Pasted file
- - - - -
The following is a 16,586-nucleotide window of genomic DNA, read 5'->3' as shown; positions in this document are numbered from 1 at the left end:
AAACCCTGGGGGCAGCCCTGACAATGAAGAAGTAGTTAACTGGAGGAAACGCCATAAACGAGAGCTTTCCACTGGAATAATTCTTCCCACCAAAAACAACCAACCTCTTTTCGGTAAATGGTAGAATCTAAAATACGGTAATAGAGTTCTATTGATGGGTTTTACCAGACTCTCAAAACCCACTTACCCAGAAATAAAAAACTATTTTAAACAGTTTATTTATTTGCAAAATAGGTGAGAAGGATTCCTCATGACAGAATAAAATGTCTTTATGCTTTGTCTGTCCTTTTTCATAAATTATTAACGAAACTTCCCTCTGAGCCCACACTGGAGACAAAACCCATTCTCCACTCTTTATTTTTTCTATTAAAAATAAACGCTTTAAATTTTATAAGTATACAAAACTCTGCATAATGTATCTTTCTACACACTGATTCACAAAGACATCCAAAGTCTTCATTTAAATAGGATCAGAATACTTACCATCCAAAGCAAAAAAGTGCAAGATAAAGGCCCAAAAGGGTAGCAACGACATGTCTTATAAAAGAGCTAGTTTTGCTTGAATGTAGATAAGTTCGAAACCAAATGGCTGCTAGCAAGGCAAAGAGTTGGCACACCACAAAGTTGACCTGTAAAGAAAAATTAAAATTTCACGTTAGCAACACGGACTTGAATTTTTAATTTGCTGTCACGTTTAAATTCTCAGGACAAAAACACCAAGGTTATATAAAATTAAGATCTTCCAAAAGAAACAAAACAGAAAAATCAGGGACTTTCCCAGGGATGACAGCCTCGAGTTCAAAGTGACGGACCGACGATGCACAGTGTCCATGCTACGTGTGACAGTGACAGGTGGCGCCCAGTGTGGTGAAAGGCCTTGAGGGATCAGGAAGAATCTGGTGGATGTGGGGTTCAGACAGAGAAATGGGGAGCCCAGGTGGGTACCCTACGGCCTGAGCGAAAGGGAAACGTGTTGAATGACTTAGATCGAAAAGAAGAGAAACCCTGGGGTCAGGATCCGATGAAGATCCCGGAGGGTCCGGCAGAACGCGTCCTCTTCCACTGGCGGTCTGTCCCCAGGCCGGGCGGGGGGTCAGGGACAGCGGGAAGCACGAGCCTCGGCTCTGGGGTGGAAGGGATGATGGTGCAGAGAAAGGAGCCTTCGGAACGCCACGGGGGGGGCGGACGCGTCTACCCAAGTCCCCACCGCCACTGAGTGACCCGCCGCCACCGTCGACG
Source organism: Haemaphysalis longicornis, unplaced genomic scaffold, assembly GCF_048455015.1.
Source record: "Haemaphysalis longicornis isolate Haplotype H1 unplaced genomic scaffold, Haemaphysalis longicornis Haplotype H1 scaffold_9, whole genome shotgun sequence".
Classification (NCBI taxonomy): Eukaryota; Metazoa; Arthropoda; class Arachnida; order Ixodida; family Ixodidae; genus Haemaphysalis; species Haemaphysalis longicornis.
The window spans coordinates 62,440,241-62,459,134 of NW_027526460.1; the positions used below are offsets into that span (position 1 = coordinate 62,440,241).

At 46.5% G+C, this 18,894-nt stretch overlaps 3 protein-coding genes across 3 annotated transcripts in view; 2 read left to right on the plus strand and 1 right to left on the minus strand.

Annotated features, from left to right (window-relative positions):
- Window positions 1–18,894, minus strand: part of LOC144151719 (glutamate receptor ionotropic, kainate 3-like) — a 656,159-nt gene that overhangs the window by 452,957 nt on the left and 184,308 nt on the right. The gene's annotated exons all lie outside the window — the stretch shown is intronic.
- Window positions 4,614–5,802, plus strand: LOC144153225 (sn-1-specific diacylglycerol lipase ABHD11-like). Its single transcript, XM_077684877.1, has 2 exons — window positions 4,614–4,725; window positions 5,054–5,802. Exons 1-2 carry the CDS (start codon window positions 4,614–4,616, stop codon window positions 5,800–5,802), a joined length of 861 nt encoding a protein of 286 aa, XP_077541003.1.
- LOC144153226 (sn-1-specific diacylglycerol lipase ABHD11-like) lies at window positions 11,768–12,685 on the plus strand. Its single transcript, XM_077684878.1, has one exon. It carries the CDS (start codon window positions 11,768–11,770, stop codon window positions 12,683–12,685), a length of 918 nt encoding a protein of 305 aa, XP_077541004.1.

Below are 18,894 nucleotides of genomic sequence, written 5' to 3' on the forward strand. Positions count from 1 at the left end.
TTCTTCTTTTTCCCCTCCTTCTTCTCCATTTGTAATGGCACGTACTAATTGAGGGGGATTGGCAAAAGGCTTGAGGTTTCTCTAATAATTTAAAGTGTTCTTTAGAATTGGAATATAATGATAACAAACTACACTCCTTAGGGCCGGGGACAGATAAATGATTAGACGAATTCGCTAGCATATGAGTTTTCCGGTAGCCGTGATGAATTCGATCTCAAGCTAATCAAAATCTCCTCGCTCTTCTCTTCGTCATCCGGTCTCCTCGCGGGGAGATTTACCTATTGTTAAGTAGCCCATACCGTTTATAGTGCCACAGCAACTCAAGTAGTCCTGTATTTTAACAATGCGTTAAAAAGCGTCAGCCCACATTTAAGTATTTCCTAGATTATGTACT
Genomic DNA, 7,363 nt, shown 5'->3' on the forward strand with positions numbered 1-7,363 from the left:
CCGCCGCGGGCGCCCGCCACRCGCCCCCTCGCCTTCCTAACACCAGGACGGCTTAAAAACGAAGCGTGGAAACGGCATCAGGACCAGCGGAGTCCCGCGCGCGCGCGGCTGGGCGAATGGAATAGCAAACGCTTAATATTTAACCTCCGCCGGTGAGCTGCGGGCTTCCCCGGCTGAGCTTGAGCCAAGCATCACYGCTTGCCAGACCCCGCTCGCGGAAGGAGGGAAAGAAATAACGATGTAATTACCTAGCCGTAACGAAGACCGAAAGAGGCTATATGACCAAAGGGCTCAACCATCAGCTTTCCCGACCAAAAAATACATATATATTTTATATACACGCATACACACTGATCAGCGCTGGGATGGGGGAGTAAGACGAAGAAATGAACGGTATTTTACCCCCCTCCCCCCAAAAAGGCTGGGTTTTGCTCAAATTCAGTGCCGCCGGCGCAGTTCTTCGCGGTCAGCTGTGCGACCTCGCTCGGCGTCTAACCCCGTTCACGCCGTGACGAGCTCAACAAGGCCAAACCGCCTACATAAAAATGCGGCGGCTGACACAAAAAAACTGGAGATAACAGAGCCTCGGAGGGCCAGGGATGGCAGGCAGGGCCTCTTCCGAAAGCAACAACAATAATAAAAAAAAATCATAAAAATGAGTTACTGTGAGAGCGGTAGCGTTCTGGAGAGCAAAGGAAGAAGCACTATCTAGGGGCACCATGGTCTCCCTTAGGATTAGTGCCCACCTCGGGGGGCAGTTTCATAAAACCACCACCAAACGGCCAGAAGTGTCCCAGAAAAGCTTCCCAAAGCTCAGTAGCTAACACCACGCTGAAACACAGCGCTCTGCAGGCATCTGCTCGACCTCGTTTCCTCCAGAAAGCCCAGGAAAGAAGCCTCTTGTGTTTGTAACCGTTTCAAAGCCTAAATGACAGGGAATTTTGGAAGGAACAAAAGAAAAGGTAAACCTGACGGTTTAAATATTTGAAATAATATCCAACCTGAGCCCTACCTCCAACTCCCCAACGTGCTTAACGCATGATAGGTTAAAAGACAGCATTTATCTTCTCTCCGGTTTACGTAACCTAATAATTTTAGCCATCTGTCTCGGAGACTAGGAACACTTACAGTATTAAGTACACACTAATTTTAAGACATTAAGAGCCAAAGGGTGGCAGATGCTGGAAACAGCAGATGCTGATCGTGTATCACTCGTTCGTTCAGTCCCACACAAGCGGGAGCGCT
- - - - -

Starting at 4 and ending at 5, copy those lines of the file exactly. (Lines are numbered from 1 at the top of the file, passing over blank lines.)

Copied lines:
Source record: "Haemaphysalis longicornis isolate Haplotype H1 unplaced genomic scaffold, Haemaphysalis longicornis Haplotype H1 scaffold_9, whole genome shotgun sequence".
Classification (NCBI taxonomy): Eukaryota; Metazoa; Arthropoda; class Arachnida; order Ixodida; family Ixodidae; genus Haemaphysalis; species Haemaphysalis longicornis.